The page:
I'm a short but big guy (5'-9", 340 lbs) and started out with solo paddling in the center seat of an OK Malibu Two. That was a great kayak for a heavy guy to start with (great with wiggly kids too) but ultimately, I wanted something longer and more narrow: something faster. Viking had the answer with the Profish Reload. Long and narrow, but the seat is low but then rises under thighs for great support. The low seating makes it very stable with a heavier paddler (lowers center of gravity). I think it is as close as you can get to the ride of a sit inside, yet be a sit on top. You feel at home on the water in this thing. Not to mention it is very comfortable. I have flipped it once and that was at the boat ramp because I caught my leg on the tackle pod as I was getting on... completely avoidable and my fault. I paddle in marshes and along the Chesapeake Bay. Haven't tried it in the ocean yet but have been through some decent swells and wake without any worries. The company is from New Zealand, so you know it handles the really big water well, and I can attest that it is an awesome performer in everything form moderate bay swells to flat salt marshes. The rudder is different from others on the market but works extremely well and I am glad to have the short style that I do not need to worry about hitting bottom or snagging seaweed. The hull design is so efficient that stopping takes getting used to! You stop paddling and the boat just keeps going, even against the tide.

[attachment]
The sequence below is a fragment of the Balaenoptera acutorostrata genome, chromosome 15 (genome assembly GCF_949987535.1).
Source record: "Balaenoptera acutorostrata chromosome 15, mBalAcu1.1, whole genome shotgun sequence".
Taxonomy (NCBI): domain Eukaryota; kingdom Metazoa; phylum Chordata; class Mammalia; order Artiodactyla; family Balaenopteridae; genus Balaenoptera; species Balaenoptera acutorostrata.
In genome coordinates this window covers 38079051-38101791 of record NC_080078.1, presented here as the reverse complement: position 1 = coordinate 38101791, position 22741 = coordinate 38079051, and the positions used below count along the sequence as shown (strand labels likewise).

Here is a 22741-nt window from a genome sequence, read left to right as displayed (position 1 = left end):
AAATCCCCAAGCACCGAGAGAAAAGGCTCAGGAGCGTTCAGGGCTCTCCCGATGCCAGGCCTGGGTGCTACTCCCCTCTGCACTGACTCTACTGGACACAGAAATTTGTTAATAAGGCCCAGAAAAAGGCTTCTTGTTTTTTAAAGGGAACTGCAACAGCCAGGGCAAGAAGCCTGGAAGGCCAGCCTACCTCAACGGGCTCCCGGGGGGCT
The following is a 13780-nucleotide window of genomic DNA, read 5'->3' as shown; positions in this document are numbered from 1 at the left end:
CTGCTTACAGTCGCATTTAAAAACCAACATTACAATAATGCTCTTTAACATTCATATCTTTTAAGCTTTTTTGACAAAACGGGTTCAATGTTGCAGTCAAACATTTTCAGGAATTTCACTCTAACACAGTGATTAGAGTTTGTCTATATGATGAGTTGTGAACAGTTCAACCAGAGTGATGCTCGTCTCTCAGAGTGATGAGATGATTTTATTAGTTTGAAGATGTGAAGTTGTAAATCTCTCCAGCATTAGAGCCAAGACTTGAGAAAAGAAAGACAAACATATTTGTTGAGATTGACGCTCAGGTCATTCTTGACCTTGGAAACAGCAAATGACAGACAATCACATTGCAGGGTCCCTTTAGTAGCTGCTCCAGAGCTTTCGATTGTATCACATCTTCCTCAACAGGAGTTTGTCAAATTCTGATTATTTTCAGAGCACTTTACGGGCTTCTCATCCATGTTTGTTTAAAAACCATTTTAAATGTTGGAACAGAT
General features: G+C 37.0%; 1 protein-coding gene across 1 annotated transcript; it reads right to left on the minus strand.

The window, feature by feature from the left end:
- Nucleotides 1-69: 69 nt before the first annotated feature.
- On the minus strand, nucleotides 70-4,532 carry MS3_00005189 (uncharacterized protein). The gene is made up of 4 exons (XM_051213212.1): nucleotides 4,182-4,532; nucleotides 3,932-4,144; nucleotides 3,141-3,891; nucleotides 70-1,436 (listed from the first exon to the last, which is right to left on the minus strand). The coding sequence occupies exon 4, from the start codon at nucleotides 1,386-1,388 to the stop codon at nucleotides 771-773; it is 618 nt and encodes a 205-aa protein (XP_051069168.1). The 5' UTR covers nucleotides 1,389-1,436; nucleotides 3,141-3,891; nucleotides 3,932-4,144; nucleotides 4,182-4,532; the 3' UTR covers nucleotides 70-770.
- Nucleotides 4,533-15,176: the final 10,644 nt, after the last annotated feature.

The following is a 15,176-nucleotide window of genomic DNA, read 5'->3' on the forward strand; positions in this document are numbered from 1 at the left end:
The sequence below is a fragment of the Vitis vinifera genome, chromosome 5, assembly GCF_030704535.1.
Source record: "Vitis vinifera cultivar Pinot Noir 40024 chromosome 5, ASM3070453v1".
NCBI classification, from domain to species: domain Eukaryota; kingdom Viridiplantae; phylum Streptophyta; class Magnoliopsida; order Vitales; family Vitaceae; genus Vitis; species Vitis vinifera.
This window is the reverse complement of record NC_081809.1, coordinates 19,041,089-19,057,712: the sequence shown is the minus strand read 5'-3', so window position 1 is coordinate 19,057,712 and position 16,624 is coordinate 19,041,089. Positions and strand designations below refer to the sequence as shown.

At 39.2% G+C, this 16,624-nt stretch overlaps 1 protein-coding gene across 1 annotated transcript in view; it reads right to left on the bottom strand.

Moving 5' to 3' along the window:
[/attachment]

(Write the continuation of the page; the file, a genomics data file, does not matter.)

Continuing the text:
The other reasons I picked this over say the Trident 15 is that it is light for a SOT of this size. I car top and don't have a trailer, so being 30lbs lighter was important to me. This is because Viking uses MDPE instead of HDPE which made me nervous about durability until I found out that Viking has a 30 year warranty (many other companies only have a 5 year). Actually, it could just be in my head, but I think I can feel the hull flex a little bit when I hit a wave. Not a bad flex at all, but I think it almost acts as a shock absorber and is actually a good thing. Hard to explain, you have to feel it yourself. I consider it a benefit. Long story short, as long as you are not going down rapids and crashing into rocks. then you will not have any problems.